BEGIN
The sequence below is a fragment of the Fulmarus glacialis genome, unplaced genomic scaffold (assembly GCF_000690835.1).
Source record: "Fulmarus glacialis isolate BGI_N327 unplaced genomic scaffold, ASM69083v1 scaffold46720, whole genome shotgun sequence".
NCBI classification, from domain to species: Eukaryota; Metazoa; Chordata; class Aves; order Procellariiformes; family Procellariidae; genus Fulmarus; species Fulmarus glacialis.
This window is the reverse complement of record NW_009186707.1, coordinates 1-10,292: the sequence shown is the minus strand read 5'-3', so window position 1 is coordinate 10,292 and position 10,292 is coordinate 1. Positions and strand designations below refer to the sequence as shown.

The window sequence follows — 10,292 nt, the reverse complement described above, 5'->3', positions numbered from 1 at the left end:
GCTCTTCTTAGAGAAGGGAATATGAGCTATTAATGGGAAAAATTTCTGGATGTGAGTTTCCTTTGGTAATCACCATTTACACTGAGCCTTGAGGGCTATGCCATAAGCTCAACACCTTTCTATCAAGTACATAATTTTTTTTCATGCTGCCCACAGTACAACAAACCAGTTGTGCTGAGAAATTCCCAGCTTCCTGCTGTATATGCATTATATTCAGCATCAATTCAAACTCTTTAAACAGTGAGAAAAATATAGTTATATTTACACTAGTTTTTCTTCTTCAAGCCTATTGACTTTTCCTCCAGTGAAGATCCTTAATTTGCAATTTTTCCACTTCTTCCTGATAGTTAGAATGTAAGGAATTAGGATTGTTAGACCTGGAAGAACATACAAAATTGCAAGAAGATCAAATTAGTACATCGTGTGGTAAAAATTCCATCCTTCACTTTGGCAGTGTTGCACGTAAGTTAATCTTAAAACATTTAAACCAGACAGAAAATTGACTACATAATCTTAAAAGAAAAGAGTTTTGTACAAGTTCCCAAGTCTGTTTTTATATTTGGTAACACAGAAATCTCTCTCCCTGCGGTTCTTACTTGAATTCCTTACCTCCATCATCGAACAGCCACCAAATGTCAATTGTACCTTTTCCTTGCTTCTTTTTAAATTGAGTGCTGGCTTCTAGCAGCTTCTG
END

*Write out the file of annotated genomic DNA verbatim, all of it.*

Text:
The sequence below is a fragment of the Fulmarus glacialis genome, unplaced genomic scaffold (assembly GCF_000690835.1).
Source record: "Fulmarus glacialis isolate BGI_N327 unplaced genomic scaffold, ASM69083v1 scaffold46720, whole genome shotgun sequence".
NCBI classification, from domain to species: Eukaryota; Metazoa; Chordata; class Aves; order Procellariiformes; family Procellariidae; genus Fulmarus; species Fulmarus glacialis.
This window is the reverse complement of record NW_009186707.1, coordinates 1-10,292: the sequence shown is the minus strand read 5'-3', so window position 1 is coordinate 10,292 and position 10,292 is coordinate 1. Positions and strand designations below refer to the sequence as shown.

The window sequence follows — 10,292 nt, the reverse complement described above, 5'->3', positions numbered from 1 at the left end:
GCTCTTCTTAGAGAAGGGAATATGAGCTATTAATGGGAAAAATTTCTGGATGTGAGTTTCCTTTGGTAATCACCATTTACACTGAGCCTTGAGGGCTATGCCATAAGCTCAACACCTTTCTATCAAGTACATAATTTTTTTTCATGCTGCCCACAGTACAACAAACCAGTTGTGCTGAGAAATTCCCAGCTTCCTGCTGTATATGCATTATATTCAGCATCAATTCAAACTCTTTAAACAGTGAGAAAAATATAGTTATATTTACACTAGTTTTTCTTCTTCAAGCCTATTGACTTTTCCTCCAGTGAAGATCCTTAATTTGCAATTTTTCCACTTCTTCCTGATAGTTAGAATGTAAGGAATTAGGATTGTTAGACCTGGAAGAACATACAAAATTGCAAGAAGATCAAATTAGTACATCGTGTGGTAAAAATTCCATCCTTCACTTTGGCAGTGTTGCACGTAAGTTAATCTTAAAACATTTAAACCAGACAGAAAATTGACTACATAATCTTAAAAGAAAAGAGTTTTGTACAAGTTCCCAAGTCTGTTTTTATATTTGGTAACACAGAAATCTCTCTCCCTGCGGTTCTTACTTGAATTCCTTACCTCCATCATCGAACAGCCACCAAATGTCAATTGTACCTTTTCCTTGCTTCTTTTTAAATTGAGTGCTGGCTTCTAGCAGCTTCTG